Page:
If there were no workers on campus, the East Field would be dry, dining halls would serve fewer customers and bathrooms would never be cleaned. If there were no workers on campus at UC Santa Cruz, the nine other UCs, the five medical centers and other UC facilities, these facilities would not function at their current standards — in fact, they wouldn’t function at all.
To say our UC workers go unappreciated is an understatement.
The University of California workers’ union, the American Federation of County, State, and Municipal Utilities Local 3299 (AFSCME), more than deserve the recently ratified contract with the UC, which includes increases in salary and retirement benefits.
The union workers have been fighting for this for over a year, and students and others affiliated with the UC should support them. In an institution where the UC regents can raise administrative salaries by 10 percent with a simple meeting vote, it’s a shame that UC laborers had to fight for a year for a 3 percent raise. It’s clear where the power lies in the UC system, and students and workers should form a united front in working for what they need.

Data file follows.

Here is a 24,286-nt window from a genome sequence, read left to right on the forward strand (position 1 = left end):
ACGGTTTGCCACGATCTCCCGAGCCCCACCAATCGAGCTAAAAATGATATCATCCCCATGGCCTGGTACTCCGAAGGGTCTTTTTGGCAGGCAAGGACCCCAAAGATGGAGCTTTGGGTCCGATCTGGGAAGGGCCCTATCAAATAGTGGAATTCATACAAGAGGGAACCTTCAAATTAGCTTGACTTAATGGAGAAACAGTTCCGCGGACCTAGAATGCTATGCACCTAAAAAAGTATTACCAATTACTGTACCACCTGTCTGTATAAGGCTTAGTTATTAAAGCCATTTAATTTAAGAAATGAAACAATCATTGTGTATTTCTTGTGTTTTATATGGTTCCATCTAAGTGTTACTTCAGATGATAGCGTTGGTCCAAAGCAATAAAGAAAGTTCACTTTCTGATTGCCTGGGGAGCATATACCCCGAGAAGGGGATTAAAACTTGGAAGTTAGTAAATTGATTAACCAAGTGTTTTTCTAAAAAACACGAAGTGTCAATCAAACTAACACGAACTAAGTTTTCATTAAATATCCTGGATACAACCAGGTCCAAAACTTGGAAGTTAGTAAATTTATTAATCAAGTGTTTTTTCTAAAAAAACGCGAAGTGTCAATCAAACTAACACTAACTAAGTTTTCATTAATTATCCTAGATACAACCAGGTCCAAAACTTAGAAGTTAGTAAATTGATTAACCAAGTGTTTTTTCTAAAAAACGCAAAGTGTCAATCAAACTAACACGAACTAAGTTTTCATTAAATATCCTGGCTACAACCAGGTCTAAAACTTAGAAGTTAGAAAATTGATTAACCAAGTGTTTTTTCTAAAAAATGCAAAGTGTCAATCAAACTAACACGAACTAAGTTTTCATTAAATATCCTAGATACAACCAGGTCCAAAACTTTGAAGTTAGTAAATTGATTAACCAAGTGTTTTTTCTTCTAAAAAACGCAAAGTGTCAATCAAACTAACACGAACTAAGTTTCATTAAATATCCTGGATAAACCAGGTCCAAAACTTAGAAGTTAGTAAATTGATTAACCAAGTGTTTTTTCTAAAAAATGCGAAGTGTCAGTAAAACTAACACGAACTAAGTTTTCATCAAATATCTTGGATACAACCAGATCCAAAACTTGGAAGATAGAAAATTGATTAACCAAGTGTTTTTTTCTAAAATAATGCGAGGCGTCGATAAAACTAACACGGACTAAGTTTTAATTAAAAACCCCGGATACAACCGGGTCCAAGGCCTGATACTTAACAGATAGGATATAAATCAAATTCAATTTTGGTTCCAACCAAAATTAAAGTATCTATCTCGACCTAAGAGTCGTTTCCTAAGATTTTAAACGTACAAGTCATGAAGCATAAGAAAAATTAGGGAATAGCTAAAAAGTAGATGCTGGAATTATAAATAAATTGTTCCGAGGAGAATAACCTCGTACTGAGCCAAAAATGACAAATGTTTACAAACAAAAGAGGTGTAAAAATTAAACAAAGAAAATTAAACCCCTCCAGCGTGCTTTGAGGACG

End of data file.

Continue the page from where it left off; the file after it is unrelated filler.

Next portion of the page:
Beneath the glamorous, endowment-winning research and academia lie employees who cannot provide for their families with their UC salary.
The documentary “Hanging by a Thread” features a UCSC food service worker who earns $20,000 less than needed as a single mother of three in Santa Cruz. She works at the Boardwalk to make up for this deficit.
Workers do not tend to students just through their jobs. In past protests, workers have stood beside us, backing us. It’s crucial we, as students, don’t let gaps in age and lifestyle separate us from the UC workforce.
The university should not pride itself on its prestigious endeavors if it does not even show concern or care for all its employees. As students, we cannot forget we are not the only afflicted amid budget cuts and rising fees. People are not dispensable.